How cities, and governments, fall.

With Libya on the brink of deposing Gaddafi, a look at the unpredictable final moments of other regimes. When armies close in on a capital city in which a beleaguered regime is trying to hold out, the only thing that is predictable is that there will be surprises. Events move faster than expected, or they move more slowly. The regime going down may have rather more life left in it than expected, or it may put up far less resistance than was thought likely.The least likely outcome is a street-by-street fight through the city – usually there is either a collapse of will by the defenders or a final political fix, which gives some of them a way out. A few examples from recent history:

Berlin 1945: the full Götterdämmerung
Hitler fought to the last teenager in the scratch units pulled together after his regular forces were worn down, what remained of the city after air attacks was largely destroyed, and civilians suffered terribly both during the fighting and after. No political compromise was possible between the Nazi leadership and the Russians. The last groups defending the bunker area were largely composed of foreigners, Frenchmen and Scandinavians in SS units.

Phnom Penh, 1975: back to year zero
The city fell to Khmer Rouge forces after the defending forces on the outskirts gave up – there was little damage and few civilian casualties. An apprehensive but cautiously hopeful citizenry expected a harsh but fair government, which would not punish ordinary people, many of them recent refugees from the fighting in the countryside. They got the opposite. Within a few days the Khmer Rouge had force marched the entire population out of the city and set them to forced labour in the paddy fields.

Saigon, 1975: crashing the presidential palace
North Vietnamese and Vietcong units raced to the centre after the south Vietnamese army gave up the last defensible bridge over the Mekong. Fears that the city would be reduced by north Vietnamese artillery proved unfounded, there was little fighting in the city itself, and few civilian deaths. The first north Vietnamese tank got lost in the maze of city centre streets but a second located the palace, where interim president Duong Van Minh was waiting in the hope of negotiating a compromise settlement, and smashed through the ornamental gates. The illusion that there could be some kind of a deal was soon dissipated.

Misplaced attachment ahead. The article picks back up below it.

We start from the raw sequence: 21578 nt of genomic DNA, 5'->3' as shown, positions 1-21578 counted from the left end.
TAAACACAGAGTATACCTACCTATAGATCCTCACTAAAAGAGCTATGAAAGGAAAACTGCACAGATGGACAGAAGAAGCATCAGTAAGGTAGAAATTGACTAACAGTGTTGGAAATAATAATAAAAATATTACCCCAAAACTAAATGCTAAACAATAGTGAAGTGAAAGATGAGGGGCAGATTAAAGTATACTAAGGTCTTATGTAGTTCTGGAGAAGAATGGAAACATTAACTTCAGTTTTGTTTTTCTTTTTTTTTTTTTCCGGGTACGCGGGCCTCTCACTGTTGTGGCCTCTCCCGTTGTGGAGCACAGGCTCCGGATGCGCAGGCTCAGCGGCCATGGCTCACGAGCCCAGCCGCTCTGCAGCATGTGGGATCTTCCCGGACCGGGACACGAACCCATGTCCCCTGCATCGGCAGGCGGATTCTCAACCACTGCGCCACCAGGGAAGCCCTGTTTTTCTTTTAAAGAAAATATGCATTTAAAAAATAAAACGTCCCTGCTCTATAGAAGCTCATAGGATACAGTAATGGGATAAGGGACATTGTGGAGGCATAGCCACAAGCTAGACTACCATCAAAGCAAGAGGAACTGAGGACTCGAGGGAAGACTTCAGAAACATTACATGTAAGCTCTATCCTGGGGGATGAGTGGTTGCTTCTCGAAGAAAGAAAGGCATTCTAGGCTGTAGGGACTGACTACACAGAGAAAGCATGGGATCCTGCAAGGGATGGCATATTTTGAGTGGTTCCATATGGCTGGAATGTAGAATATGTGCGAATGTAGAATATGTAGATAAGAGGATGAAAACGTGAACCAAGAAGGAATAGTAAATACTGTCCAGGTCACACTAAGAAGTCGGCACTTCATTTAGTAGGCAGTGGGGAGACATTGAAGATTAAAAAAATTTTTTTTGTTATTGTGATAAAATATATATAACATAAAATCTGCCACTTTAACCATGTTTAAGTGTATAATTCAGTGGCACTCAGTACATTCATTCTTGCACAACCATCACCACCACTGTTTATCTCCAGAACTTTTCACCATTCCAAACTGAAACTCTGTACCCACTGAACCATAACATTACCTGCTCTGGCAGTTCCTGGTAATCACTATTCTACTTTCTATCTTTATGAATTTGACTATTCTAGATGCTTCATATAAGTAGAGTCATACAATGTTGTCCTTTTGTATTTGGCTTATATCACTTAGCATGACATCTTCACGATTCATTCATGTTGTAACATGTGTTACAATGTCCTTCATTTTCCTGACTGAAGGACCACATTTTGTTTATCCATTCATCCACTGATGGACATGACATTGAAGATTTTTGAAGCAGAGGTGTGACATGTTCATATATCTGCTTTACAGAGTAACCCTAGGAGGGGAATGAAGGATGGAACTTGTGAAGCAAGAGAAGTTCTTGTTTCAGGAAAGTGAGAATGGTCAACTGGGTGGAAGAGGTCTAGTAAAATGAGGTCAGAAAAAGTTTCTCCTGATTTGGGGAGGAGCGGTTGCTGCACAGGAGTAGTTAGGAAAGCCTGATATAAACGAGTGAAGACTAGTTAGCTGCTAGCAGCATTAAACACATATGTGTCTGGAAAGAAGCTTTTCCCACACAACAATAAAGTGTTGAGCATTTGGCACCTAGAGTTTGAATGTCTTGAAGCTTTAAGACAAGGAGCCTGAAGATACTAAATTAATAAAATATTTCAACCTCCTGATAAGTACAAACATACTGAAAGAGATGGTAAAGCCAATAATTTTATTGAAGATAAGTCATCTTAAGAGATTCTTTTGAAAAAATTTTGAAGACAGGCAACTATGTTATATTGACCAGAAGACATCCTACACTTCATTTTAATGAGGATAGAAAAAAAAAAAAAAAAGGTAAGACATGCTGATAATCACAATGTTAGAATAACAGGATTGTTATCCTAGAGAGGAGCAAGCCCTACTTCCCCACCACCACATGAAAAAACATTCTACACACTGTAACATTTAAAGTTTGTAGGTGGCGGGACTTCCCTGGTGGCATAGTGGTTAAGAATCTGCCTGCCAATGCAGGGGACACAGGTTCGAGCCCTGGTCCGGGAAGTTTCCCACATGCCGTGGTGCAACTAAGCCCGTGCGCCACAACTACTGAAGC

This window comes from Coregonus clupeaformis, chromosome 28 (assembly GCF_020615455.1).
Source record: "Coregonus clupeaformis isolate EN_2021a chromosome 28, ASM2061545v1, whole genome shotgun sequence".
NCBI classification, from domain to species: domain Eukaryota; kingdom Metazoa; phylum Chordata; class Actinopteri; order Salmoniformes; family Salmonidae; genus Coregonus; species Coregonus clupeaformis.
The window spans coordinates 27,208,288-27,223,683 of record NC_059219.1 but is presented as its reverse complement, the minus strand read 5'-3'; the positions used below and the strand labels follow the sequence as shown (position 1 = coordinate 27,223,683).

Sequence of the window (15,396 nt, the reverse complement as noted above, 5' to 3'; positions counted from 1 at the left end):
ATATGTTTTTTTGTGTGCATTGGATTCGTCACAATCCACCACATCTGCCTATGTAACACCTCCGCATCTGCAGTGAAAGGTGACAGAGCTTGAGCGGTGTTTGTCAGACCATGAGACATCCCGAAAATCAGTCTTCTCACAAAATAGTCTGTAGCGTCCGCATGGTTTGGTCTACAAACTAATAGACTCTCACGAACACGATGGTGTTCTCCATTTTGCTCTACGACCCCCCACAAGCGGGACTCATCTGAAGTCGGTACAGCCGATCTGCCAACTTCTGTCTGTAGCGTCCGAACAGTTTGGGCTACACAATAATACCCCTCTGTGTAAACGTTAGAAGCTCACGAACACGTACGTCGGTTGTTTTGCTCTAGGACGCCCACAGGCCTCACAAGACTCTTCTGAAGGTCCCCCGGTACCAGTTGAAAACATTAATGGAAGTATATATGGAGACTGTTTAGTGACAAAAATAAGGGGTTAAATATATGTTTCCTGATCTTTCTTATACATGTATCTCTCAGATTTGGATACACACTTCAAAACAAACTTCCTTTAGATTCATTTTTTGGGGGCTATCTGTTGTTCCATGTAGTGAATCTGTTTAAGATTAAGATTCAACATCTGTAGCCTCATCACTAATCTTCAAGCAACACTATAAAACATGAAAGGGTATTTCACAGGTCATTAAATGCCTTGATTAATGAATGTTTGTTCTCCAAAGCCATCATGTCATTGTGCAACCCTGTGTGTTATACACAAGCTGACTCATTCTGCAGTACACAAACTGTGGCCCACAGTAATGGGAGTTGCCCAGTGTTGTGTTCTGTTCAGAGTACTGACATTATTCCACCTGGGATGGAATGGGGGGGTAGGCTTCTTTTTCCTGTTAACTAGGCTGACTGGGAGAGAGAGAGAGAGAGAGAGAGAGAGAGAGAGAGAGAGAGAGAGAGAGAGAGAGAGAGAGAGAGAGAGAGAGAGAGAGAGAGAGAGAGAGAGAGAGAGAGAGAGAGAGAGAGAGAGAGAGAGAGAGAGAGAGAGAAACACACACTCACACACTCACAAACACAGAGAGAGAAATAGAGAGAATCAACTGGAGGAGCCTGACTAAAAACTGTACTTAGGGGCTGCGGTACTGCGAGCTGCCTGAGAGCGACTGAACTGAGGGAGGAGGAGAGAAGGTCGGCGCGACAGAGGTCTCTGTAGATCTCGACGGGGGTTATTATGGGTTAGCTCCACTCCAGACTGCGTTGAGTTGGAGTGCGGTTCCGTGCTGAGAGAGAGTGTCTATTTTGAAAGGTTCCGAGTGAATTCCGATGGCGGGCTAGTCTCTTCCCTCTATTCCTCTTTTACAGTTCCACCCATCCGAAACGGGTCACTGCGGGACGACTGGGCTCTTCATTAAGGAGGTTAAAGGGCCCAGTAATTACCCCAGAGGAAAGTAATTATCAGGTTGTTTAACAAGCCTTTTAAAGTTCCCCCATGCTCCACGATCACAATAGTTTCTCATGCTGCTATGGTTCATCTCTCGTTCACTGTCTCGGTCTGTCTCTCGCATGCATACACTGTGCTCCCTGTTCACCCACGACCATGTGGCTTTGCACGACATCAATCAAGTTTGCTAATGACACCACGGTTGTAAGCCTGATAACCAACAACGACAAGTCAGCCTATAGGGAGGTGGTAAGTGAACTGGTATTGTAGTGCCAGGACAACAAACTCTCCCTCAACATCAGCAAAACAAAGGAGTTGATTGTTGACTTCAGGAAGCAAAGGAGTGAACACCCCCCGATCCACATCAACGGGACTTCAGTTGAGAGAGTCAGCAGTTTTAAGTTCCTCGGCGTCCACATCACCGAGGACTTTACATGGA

Dhaka, 1971: the writing on the wall
Senior Pakistani officers, their forces in full retreat before the invading Indian army, decided to sue for a ceasefire after Indian MiGs bombed Government House. The only casualties, according to one account, were some goldfish whose tank was smashed, but the attack had the effect of clarifying the situation. The Indian commander, Sam Manekshaw, accepted the ceasefire proposal. Gavin Young of the Observer witnessed the surrender ceremony and according to one account had earlier had to explain to the governor of East Pakistan that he was not in a position to accept a surrender by him. There was no fighting in the city between regular forces but there were acts of retribution and revenge.

Manila, 1986: people power
The Marcos regime was toppled through a combination of civil disobedience and protest led by Cory Aquino and the defection and intervention of military units. There were few casualties, little fighting after the majority of the armed forces changed sides, inspired by the secretary of defence Juan Ponce Enrile, General Ramos and Cardinal Jaime Sin. Crowds break into the presidential palace and gaze in wonder at Imelda Marcos’s shoe collection.

Tehran, 1979: not with a bang but a whimper
The shah left Iran in the charge of an interim government, but his departure so disheartened his armed forces and his civilian supporters that the whole security edifice crumbled within hours of Ayatollah Khomeini’s return from exile. One small battle had preceded it, and there was virtually no fighting afterwards. Neither the feared Imperial Guard nor the Special Forces ever went into action. Most Iranians expected a government of national unity, but the reality turned out to be otherwise.

Baghdad, 2003: unprepared and overwhelmed
American forces burst into the city against sporadic resistance, which never entirely disappeared and was to evolve into a major insurrection. Looting and disorder spread through the urban region as the American units concentrated on narrow military tasks, notably ignoring the sacking of the National Museum. Confused and ill-prepared civilian administrative teams dribbled in over the next few weeks, as Donald Rumsfeld spouted optimistic one liners in Washington and the situation in Iraq deteriorated daily.

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